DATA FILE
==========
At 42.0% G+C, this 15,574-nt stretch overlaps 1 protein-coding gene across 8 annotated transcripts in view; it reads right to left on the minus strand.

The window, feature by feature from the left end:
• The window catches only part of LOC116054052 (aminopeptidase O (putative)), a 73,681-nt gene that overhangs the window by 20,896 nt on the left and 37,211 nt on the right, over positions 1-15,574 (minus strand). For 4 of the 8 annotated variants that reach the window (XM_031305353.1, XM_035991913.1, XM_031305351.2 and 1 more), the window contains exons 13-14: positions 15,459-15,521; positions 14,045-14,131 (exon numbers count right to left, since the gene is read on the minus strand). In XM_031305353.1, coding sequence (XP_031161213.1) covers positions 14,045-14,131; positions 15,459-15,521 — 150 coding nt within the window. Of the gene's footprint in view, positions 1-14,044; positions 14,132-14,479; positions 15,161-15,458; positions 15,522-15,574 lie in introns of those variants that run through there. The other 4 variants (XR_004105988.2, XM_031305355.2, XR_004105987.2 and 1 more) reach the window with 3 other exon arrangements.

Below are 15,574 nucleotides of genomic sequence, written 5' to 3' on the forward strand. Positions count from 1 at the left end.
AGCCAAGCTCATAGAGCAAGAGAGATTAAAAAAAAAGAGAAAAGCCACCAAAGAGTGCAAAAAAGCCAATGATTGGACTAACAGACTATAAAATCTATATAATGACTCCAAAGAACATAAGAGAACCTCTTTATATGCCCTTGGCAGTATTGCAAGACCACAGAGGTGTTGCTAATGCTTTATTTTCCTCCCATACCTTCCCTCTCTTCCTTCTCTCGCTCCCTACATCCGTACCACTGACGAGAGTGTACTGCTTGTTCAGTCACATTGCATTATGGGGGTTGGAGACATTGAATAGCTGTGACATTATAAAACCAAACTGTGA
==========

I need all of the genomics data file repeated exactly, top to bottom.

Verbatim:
At 42.0% G+C, this 15,574-nt stretch overlaps 1 protein-coding gene across 8 annotated transcripts in view; it reads right to left on the minus strand.

The window, feature by feature from the left end:
• The window catches only part of LOC116054052 (aminopeptidase O (putative)), a 73,681-nt gene that overhangs the window by 20,896 nt on the left and 37,211 nt on the right, over positions 1-15,574 (minus strand). For 4 of the 8 annotated variants that reach the window (XM_031305353.1, XM_035991913.1, XM_031305351.2 and 1 more), the window contains exons 13-14: positions 15,459-15,521; positions 14,045-14,131 (exon numbers count right to left, since the gene is read on the minus strand). In XM_031305353.1, coding sequence (XP_031161213.1) covers positions 14,045-14,131; positions 15,459-15,521 — 150 coding nt within the window. Of the gene's footprint in view, positions 1-14,044; positions 14,132-14,479; positions 15,161-15,458; positions 15,522-15,574 lie in introns of those variants that run through there. The other 4 variants (XR_004105988.2, XM_031305355.2, XR_004105987.2 and 1 more) reach the window with 3 other exon arrangements.

Below are 15,574 nucleotides of genomic sequence, written 5' to 3' on the forward strand. Positions count from 1 at the left end.
AGCCAAGCTCATAGAGCAAGAGAGATTAAAAAAAAAGAGAAAAGCCACCAAAGAGTGCAAAAAAGCCAATGATTGGACTAACAGACTATAAAATCTATATAATGACTCCAAAGAACATAAGAGAACCTCTTTATATGCCCTTGGCAGTATTGCAAGACCACAGAGGTGTTGCTAATGCTTTATTTTCCTCCCATACCTTCCCTCTCTTCCTTCTCTCGCTCCCTACATCCGTACCACTGACGAGAGTGTACTGCTTGTTCAGTCACATTGCATTATGGGGGTTGGAGACATTGAATAGCTGTGACATTATAAAACCAAACTGTGA